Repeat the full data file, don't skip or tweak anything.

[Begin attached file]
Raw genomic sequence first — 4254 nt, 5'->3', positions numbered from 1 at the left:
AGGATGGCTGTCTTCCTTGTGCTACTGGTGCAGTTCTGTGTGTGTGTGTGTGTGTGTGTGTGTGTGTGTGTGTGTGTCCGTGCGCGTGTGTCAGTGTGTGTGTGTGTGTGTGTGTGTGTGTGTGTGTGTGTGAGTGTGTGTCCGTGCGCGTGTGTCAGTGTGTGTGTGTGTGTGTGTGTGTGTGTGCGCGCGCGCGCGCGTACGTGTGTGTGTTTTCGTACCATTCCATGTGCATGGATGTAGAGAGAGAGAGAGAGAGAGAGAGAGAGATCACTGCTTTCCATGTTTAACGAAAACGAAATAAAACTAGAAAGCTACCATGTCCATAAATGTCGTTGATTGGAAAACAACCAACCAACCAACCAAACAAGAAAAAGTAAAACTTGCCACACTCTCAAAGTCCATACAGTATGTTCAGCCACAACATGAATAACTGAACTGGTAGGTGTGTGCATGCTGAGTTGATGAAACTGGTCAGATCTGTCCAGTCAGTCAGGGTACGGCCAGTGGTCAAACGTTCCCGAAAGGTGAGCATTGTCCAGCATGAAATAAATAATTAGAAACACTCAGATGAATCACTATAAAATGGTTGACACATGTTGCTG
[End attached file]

Raw genomic sequence first — 4254 nt, 5'->3', positions numbered from 1 at the left:
AGGATGGCTGTCTTCCTTGTGCTACTGGTGCAGTTCTGTGTGTGTGTGTGTGTGTGTGTGTGTGTGTGTGTGTGTGTCCGTGCGCGTGTGTCAGTGTGTGTGTGTGTGTGTGTGTGTGTGTGTGTGTGTGTGAGTGTGTGTCCGTGCGCGTGTGTCAGTGTGTGTGTGTGTGTGTGTGTGTGTGTGCGCGCGCGCGCGCGTACGTGTGTGTGTTTTCGTACCATTCCATGTGCATGGATGTAGAGAGAGAGAGAGAGAGAGAGAGAGAGATCACTGCTTTCCATGTTTAACGAAAACGAAATAAAACTAGAAAGCTACCATGTCCATAAATGTCGTTGATTGGAAAACAACCAACCAACCAACCAAACAAGAAAAAGTAAAACTTGCCACACTCTCAAAGTCCATACAGTATGTTCAGCCACAACATGAATAACTGAACTGGTAGGTGTGTGCATGCTGAGTTGATGAAACTGGTCAGATCTGTCCAGTCAGTCAGGGTACGGCCAGTGGTCAAACGTTCCCGAAAGGTGAGCATTGTCCAGCATGAAATAAATAATTAGAAACACTCAGATGAATCACTATAAAATGGTTGACACATGTTGCTG